The authority to tax is an inherent attribute of sovereignty. Tribes, like their federal and state counterparts, depend on taxation to raise revenues for essential services. Yet, with their lands held in trust by the federal government, tribal governments have a limited tax base and rely on revenue generated from economic development to meet and supplement vital programs and services. Dual taxation—when both a tribe and state tax non-Tribal members—also poses obstacles to tribal governments, siphoning revenues from Indian Country and making it difficult to attract and retain non-Indian business.

The federal tax code imposes burdens and limitations on tribal governments that are not faced by other governments in the federal system. Reforming federal tax policy is critical to ensuring that tribes are treated consistent with their governmental status, as reflected by the U.S. Constitution and numerous federal laws, treaties, and court decisions. A federal tax policy aligned with Indian Self-Determination principles will promote economic growth, self-sufficiency and strengthen tribal governments.

The firm’s long history of advocating for tribes in the area of Federal Indian tax law and policy extends to our partners’ work prior to the firm’s founding. In the 1970s, Charles A. Hobbs litigated Indian tax matters in the U.S. Supreme Court, the Fourth Circuit Court of Appeals, and the Court of Claims. In 1971, Mr. Hobbs and Jerry C. Straus also appealed an Internal Revenue Service ruling regarding the taxation of allotted lands to the Ninth Circuit Court of Appeals. Hans Walker, Jr. published and periodically issued updates to the invaluable resource Federal Indian Tax Rules: A Compilation of Internal Revenue Service Rules Relating to Indians. Hobbs Straus attorneys continue this legacy of advocacy and scholarship in our current taxation practice.

More recently our attorneys have worked on behalf of tribes and intertribal organizations to urge Congress to adopt the Tribal General Welfare Exclusion Act. We have also drafted proposed comprehensive tax reform legislation on behalf of the United South and Eastern Tribes. Hobbs Straus has assisted its clients by preparing comments on such issues as the IRS effort to tax per capita distributions of trust resources, the IRS’s advanced rulemaking on governmental benefits plans, and the consultation process that resulted in the IRS’s Revenue Procedure on the general welfare exclusion as applied to tribal government benefits programs.

In 2013 and 2014 we worked with tribes to develop general welfare program ordinances implementing the advantages of new IRS rules. In 2014, Hobbs Straus issued a legal opinion for a client affirming that a regulatory commission established jointly by four tribes qualified for “governmental plan” status under Section 414(d) of the Internal Revenue Code and was exempt from the Employee Retirement Income Security Act of 1974 (ERISA) and related reporting requirements.

Our efforts to shape and preserve beneficial federal tax policy for tribes are part of a multi-faceted practice that includes important front line work assisting tribal governments in the development of effective tribal tax codes and enforcement systems so they may exercise their inherent sovereign right to regulate activities within their jurisdictions. From tobacco taxes to oil and gas severance taxes to a wide range of other taxes, our attorneys have played instrumental roles for our clients in maximizing and preserving tribal governmental powers and revenues through effective tax laws. Our duties have involved negotiating tribal-state compacts, enforcing tribal taxes against oil companies, and advising and defending against the application of unlawful state income and employment taxes.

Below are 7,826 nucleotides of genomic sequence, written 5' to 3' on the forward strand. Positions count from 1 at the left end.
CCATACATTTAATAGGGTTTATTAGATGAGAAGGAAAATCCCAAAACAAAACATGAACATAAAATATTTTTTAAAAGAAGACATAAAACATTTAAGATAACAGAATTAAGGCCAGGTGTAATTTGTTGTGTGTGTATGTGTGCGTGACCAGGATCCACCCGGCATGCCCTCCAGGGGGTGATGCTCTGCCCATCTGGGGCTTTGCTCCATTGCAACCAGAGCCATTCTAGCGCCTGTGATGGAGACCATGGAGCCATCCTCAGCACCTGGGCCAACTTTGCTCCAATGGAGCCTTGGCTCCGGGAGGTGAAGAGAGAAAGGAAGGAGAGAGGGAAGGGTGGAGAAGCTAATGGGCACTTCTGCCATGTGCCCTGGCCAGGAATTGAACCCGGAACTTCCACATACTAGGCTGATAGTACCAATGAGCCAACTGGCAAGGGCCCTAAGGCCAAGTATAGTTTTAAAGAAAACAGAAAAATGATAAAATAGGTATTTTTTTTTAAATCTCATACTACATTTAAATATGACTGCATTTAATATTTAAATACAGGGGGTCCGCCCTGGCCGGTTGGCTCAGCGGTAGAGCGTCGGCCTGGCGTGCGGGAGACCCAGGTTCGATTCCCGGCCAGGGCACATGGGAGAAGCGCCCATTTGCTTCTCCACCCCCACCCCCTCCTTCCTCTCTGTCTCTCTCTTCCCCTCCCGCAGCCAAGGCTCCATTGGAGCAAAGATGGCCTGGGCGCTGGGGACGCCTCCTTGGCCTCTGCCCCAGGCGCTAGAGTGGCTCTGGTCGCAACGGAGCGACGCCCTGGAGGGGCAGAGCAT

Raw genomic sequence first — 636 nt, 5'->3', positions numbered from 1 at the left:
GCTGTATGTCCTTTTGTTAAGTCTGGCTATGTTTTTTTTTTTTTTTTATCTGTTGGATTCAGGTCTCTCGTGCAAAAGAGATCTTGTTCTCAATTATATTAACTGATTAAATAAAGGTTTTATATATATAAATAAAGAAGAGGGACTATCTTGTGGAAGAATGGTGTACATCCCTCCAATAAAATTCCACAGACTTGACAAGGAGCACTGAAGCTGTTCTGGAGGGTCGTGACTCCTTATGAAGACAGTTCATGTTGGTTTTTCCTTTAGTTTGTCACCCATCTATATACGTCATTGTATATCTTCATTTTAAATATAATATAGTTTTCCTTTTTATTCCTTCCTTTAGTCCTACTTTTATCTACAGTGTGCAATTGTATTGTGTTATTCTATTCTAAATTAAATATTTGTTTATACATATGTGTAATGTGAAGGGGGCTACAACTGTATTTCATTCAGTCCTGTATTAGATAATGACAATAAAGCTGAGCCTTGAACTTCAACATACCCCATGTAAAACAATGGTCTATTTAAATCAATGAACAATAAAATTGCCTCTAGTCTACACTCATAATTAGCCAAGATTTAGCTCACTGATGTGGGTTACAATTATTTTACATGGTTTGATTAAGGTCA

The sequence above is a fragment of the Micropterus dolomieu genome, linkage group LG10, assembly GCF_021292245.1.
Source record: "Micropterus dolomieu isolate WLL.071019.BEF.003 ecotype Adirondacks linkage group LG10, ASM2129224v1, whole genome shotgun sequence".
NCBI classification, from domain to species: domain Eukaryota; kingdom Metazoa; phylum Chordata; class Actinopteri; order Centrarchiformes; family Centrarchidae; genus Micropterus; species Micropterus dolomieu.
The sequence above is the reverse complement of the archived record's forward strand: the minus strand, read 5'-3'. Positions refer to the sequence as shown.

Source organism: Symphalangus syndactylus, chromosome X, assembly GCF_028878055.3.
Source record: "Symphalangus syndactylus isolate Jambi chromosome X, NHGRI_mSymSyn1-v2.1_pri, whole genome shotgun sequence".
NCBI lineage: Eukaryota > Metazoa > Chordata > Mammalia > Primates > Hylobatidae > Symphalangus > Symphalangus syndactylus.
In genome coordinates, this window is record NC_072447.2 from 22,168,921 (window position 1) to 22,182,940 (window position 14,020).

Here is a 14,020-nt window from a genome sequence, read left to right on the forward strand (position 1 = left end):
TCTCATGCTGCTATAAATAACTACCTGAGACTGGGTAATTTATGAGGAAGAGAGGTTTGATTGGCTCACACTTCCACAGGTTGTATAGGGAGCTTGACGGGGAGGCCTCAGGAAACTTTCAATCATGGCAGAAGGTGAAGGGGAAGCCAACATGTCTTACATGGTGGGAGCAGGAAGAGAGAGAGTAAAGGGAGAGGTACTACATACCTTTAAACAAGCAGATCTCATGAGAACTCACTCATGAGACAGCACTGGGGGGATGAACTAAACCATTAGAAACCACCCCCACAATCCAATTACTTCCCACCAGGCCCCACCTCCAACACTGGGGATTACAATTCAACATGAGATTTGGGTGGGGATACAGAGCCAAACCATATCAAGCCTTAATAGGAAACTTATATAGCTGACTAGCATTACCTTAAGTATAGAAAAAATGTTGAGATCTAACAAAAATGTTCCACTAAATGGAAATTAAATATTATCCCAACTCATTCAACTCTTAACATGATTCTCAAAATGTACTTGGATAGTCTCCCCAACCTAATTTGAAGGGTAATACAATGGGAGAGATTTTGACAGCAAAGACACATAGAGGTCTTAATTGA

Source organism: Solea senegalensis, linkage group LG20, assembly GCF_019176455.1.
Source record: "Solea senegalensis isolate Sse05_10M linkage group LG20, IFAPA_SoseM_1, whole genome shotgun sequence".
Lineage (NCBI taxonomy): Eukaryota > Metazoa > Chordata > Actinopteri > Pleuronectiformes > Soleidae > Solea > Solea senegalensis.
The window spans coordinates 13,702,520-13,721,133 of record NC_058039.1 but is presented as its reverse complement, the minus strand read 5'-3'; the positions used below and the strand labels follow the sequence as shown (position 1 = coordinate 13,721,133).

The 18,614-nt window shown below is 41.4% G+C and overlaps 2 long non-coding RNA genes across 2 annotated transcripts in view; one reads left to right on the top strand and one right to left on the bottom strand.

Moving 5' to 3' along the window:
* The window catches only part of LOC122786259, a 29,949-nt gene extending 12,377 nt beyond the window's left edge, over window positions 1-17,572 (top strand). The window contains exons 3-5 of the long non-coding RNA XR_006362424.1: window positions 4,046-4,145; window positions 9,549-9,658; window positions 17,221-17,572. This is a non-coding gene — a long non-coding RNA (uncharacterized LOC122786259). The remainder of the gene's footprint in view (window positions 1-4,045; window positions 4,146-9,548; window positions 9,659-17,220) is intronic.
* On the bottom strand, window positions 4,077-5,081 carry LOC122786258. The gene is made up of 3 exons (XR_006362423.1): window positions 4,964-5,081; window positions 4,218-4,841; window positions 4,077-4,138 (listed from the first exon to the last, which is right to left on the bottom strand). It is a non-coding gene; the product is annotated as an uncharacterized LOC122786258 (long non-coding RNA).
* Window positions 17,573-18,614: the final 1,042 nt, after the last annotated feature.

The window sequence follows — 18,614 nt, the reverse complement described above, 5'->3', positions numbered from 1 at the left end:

Hobbs Straus attorneys have experience working with tribal governments to:

  • Maximize tribal tax revenues;
  • Plan, implement, and enforce tribal tax law and policy;
  • Create tax-efficient structures for tribal enterprises;
  • Resolve tax disputes with federal or state entities; and
  • Advocate for tax reform in federal legislative and policy development.

Our attorneys have assisted tribal governments in a variety of tax matters, including:

  • Serving as tax policy counsel and tax agency to tribes;
  • Drafting and enforcing tribal tax ordinances, including general welfare ordinances and tax ordinances governing sales, tobacco, motor fuels, motor vehicles, minerals severance, and other taxes;
  • Submitting comments to the IRS regarding general welfare exclusion policies, per capita distributions on income derived from trust resources, and other matters;
  • Defending tribal clients in IRS audit and enforcement actions;
  • Negotiating tribal/state tax compacts and litigating disputes involving such agreements;
  • Providing legal opinions to tribes on matters such as ERISA-exempt employee benefits and tax reporting obligations associated with gaming prizes awards;
  • Monitoring legal and legislative developments for tribal clients, such as the Tribal General Welfare Exclusion Act and tax extender legislation;
  • Creating and implementing comprehensive tax reform strategies.